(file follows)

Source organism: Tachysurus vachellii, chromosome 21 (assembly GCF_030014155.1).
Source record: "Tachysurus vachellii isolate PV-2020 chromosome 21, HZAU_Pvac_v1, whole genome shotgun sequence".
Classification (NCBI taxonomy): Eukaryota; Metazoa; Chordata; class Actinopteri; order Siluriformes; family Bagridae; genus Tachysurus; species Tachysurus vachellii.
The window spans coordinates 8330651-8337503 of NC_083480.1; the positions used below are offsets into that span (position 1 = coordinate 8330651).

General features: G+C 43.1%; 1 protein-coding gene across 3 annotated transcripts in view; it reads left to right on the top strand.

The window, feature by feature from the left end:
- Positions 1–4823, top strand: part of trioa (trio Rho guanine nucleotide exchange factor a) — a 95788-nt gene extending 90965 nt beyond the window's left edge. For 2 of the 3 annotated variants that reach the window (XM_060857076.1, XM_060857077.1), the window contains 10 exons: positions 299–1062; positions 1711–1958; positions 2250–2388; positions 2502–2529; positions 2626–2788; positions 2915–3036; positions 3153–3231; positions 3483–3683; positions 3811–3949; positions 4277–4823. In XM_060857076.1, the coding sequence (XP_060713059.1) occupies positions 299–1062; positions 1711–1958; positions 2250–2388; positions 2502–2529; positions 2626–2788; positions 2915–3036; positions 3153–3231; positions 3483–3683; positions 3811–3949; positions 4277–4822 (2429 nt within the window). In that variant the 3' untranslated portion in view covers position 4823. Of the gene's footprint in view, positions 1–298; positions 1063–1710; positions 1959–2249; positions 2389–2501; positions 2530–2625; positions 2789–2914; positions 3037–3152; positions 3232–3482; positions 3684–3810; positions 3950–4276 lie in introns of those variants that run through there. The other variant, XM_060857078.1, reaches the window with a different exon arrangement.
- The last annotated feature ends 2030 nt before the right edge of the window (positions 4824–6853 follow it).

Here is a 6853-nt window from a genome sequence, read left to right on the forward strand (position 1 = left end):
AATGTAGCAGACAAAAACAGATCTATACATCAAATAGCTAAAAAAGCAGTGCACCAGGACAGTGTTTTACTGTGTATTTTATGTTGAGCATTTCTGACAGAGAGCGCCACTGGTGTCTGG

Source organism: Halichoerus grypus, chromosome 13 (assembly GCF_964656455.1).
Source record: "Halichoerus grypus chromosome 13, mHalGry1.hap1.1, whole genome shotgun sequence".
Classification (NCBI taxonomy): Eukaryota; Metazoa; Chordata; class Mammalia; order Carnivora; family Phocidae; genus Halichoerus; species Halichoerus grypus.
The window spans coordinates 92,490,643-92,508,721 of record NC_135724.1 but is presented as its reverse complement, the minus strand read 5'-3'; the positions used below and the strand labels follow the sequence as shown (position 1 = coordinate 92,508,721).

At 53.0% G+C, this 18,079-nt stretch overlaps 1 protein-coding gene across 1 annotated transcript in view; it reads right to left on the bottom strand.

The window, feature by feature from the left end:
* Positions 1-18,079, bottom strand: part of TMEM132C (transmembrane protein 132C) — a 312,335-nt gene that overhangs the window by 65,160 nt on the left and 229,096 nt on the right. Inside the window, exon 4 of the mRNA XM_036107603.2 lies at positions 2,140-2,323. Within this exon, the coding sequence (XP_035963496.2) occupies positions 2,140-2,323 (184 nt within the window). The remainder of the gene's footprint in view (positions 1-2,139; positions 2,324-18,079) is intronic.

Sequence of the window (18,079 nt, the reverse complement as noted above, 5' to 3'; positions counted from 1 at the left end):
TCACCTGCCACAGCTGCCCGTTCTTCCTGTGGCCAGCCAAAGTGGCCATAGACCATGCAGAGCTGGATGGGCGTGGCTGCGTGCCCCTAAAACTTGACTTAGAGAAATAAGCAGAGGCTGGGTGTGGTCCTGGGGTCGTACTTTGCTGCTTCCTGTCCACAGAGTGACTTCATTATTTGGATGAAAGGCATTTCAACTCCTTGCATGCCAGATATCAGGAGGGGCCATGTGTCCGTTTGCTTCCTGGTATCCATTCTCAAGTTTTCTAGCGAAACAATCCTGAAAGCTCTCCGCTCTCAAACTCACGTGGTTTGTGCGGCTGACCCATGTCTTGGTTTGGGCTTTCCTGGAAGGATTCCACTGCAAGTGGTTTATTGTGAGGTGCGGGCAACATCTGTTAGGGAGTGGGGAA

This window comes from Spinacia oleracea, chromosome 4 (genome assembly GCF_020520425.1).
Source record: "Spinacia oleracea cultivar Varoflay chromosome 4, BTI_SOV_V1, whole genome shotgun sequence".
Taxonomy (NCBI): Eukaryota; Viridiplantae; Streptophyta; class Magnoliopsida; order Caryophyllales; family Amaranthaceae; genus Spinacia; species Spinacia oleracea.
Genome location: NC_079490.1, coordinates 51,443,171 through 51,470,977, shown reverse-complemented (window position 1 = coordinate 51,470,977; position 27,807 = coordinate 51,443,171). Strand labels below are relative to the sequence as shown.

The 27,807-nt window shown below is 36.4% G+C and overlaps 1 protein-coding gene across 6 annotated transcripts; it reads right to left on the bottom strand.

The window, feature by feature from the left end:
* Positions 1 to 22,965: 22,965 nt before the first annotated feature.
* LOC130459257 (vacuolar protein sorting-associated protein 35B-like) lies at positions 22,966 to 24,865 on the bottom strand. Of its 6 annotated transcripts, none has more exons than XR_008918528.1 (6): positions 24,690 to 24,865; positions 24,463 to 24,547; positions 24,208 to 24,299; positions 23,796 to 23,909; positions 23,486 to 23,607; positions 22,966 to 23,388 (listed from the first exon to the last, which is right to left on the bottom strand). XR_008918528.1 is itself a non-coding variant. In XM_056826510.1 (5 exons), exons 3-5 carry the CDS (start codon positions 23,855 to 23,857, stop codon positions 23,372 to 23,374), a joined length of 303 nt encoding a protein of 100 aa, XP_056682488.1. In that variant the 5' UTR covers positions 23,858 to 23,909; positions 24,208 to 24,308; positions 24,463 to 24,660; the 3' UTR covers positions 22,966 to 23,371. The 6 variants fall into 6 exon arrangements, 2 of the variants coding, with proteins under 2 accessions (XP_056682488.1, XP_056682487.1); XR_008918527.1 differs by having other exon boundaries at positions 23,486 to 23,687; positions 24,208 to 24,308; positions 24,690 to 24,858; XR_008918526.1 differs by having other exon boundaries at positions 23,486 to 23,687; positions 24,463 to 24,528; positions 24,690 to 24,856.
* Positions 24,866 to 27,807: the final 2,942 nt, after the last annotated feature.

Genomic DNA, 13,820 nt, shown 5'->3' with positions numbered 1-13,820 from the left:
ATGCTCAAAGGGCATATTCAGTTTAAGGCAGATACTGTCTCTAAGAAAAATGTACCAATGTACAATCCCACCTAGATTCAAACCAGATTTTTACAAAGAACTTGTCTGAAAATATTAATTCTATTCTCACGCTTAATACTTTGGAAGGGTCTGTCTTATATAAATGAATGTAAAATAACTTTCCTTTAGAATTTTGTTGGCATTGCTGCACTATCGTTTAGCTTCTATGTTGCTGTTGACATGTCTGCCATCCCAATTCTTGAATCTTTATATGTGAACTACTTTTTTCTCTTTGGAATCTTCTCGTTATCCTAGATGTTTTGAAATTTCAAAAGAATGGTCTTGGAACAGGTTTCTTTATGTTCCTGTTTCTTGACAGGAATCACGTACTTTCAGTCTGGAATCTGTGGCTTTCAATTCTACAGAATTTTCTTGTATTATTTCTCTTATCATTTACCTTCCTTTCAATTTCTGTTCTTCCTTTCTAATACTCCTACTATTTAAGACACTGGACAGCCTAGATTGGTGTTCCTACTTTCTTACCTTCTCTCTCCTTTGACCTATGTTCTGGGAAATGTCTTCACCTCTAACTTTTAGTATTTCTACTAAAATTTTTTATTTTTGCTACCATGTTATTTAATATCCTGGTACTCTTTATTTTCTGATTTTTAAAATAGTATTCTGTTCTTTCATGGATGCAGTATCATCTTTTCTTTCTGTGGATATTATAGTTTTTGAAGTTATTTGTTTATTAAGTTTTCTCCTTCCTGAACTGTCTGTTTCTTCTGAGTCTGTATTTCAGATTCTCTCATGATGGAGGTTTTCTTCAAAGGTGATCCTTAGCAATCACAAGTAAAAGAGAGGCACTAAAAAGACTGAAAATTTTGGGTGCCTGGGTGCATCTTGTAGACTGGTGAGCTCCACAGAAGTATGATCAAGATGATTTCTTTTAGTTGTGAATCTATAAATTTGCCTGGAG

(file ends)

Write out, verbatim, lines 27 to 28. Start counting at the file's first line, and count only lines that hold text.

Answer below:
* LOC130459257 (vacuolar protein sorting-associated protein 35B-like) lies at positions 22,966 to 24,865 on the bottom strand. Of its 6 annotated transcripts, none has more exons than XR_008918528.1 (6): positions 24,690 to 24,865; positions 24,463 to 24,547; positions 24,208 to 24,299; positions 23,796 to 23,909; positions 23,486 to 23,607; positions 22,966 to 23,388 (listed from the first exon to the last, which is right to left on the bottom strand). XR_008918528.1 is itself a non-coding variant. In XM_056826510.1 (5 exons), exons 3-5 carry the CDS (start codon positions 23,855 to 23,857, stop codon positions 23,372 to 23,374), a joined length of 303 nt encoding a protein of 100 aa, XP_056682488.1. In that variant the 5' UTR covers positions 23,858 to 23,909; positions 24,208 to 24,308; positions 24,463 to 24,660; the 3' UTR covers positions 22,966 to 23,371. The 6 variants fall into 6 exon arrangements, 2 of the variants coding, with proteins under 2 accessions (XP_056682488.1, XP_056682487.1); XR_008918527.1 differs by having other exon boundaries at positions 23,486 to 23,687; positions 24,208 to 24,308; positions 24,690 to 24,858; XR_008918526.1 differs by having other exon boundaries at positions 23,486 to 23,687; positions 24,463 to 24,528; positions 24,690 to 24,856.
* Positions 24,866 to 27,807: the final 2,942 nt, after the last annotated feature.